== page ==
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Heart and Exercise, Smoking and Alcohol, Weight Management, Hepatitis C

Can running too much really be bad for the heart? A novel psychological approach to weight loss, new treatments for Hepatitis C and a reduction in binge drinking in young adults.

After recent headlines that running too much can be bad for your heart, Mark Porter talks to the Medical Director for the London Marathon to get an insider's perspective. A novel psychological approach to weight loss that asks why people are eating too much rather than just giving dietary advice. Plus new treatments for Hepatitis C and statistics showing a reduction in binge drinking in young adults.

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28 minutes

Programme Transcript - Inside Health

Downloaded from www.bbc.co.uk/radio4 

THE ATTACHED TRANSCRIPT WAS TYPED FROM A RECORDING AND NOT COPIED FROM AN ORIGINAL SCRIPT.  BECAUSE OF THE RISK OF MISHEARING AND THE DIFFICULTY IN SOME CASES OF IDENTIFYING INDIVIDUAL SPEAKERS, THE BBC CANNOT VOUCH FOR ITS COMPLETE ACCURACY.

 

 

INSIDE HEALTH

           

Programme 7.

 

TX:  17.02.15  2100-2130

 

PRESENTER:  MARK PORTER

 

PRODUCER:  ERIKA WRIGHT 

 

Porter

Coming up in today’s programme:  Aaah – the youth of today! An all too common lament among older generations, but just how valid is it when it comes to the common vices like alcohol and tobacco? You might be surprised.

 

Hepatitis C – how a new generation of anti-viral drugs is set to revolutionise therapy.

 

And a novel approach to weight loss that focusses on the mind rather than diet sheets and exercise programmes

 

Clip

It sounds quite funny because you don’t very often get a group of people with a BMI of over 60 altogether in one room, it’s statistically quite unlikely to happen.  So what it did – we all had the same worries – I don’t go out because I’m worried what will happen when I do, I don’t walk down the street because I’m worried about what will happen when I do, I can’t get any clothes that fit me.  We all had the same anxieties.

 

Porter

And was that helpful for you?

 

Yes because I knew it wasn’t just me. It is quite isolating.

 

Porter

But first I have donned my running shoes and taken to the streets of London – something I last did in 2003 for the London Marathon. Back then I was running up to 30 miles a week and basking in the reflected glory of all the health benefits, particularly for my heart.  But a recent study from Holland has suggested that running too much can be harmful, indeed almost as harmful as doing too little.  So time to get an insider’s perspective.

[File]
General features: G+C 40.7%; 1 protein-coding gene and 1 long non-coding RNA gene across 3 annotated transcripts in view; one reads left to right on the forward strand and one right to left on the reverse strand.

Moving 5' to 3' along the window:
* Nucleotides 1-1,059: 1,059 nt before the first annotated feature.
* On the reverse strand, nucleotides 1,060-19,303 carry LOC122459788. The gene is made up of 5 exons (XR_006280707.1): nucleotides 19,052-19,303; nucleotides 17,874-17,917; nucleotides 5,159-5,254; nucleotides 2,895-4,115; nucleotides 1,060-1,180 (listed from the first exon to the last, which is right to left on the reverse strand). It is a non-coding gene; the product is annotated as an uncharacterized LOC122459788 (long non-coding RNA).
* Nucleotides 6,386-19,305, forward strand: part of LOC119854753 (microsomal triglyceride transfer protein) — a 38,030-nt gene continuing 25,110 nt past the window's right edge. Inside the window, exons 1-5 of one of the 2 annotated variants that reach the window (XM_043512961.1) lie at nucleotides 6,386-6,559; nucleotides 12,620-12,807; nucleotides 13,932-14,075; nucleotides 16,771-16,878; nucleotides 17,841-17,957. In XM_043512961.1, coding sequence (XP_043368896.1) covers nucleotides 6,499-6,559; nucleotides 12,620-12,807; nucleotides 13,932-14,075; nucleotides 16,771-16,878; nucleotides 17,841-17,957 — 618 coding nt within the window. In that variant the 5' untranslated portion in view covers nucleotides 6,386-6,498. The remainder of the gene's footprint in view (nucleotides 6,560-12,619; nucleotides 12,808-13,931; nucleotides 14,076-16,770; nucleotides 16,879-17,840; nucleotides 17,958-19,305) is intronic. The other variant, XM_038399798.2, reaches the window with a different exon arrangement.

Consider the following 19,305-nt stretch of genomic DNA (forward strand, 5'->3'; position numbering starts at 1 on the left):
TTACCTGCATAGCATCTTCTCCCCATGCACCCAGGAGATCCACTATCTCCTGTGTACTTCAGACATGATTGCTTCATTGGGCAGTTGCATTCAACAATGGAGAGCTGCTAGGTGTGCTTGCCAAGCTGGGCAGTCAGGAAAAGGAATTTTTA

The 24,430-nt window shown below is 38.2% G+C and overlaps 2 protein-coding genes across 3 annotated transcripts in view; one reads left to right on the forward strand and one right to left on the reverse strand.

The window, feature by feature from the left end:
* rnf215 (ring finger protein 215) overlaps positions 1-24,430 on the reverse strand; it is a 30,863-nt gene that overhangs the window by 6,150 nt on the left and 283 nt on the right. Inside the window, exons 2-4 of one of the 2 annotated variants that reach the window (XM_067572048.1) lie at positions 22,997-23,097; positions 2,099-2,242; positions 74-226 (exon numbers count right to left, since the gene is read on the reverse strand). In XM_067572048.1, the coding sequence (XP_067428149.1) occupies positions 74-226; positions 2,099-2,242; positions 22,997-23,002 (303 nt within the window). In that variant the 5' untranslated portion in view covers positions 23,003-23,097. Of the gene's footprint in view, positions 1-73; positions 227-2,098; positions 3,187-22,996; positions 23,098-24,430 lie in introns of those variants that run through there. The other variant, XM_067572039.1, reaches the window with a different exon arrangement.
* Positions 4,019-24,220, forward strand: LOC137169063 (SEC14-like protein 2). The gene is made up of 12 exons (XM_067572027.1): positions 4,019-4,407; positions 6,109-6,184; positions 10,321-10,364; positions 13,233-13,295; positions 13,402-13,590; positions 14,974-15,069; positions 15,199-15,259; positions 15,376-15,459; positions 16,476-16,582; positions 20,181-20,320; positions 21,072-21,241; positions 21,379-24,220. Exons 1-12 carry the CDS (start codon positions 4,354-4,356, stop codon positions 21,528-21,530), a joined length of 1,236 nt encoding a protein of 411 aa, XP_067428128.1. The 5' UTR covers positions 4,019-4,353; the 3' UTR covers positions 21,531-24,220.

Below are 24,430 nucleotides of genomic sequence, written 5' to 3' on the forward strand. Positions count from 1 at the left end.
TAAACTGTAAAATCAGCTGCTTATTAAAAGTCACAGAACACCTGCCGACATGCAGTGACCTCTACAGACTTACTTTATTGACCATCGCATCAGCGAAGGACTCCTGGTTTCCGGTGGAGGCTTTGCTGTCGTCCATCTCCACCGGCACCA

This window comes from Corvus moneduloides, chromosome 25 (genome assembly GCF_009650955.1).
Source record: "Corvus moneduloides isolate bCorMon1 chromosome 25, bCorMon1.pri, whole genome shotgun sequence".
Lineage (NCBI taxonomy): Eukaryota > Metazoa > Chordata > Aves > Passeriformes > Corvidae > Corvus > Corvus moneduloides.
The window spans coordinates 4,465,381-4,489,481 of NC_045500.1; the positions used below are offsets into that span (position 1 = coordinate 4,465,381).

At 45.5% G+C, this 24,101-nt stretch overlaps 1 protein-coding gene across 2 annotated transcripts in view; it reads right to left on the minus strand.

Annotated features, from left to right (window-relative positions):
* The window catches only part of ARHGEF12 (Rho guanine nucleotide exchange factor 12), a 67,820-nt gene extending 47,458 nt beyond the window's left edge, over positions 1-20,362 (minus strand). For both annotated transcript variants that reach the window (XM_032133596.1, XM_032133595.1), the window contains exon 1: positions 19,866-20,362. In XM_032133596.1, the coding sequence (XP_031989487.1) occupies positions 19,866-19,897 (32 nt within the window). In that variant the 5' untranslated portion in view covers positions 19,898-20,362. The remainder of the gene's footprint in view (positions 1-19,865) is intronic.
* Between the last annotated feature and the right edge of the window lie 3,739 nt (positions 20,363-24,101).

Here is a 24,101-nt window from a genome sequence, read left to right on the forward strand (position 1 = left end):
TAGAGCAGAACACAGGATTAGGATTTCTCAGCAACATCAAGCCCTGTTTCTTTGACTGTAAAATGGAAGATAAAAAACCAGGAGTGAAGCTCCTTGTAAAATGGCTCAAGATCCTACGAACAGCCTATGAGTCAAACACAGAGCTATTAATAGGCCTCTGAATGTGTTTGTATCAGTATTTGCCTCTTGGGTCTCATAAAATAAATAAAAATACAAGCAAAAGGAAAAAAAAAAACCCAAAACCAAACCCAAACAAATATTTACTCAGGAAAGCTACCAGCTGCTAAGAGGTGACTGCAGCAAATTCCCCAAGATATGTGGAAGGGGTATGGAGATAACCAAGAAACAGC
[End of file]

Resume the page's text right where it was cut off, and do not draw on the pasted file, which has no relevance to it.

Sanjay Sharma is Professor of Cardiology at St George’s Hospital and Medical Director for the London Marathon.

 

Sharma

One of the concerns I have about this study was that instead of really playing up the benefits of exercise the media seemed to focus more on the potential detrimental effects of exercise.  If you think about this paper you only have to do exercise very modestly to achieve the benefits and people who exercised a bit more than that seem to have done worse.  So the media have really focused on marathon runners and I’ve been contacted by several medical directors of marathons asking how we deal with this.

 

Porter

Because the implication was from the way it was portrayed in the press was that actually if you’re a marathon runner it’s possibly as bad for you as being a couch potato, it’s not quite that simple is it?

 

Sharma

No not at all.  The whole conclusion was based on very small numbers because we looked at the people that jogged very slowly, there were 500 of those, those that jogged moderately, there were 250 of those, but those that exercised very strenuously there were only 36.  So when you look at two deaths out of 36 the percentage looks crazy.  And this sort of thing would have caused a huge amount of anxiety among some of the participants, particularly if you’ve got the London Marathon coming up in April.

 

Porter

Because the reason that a lot of people do exercise from a heart point of view is that it keeps the lining of your pipes, if you like, the coronary arteries, it keeps them clear.  Is that effect carried all the way through – if you do a lot of exercise, if you’re an endurance athlete, are your pipes likely to be even clearer?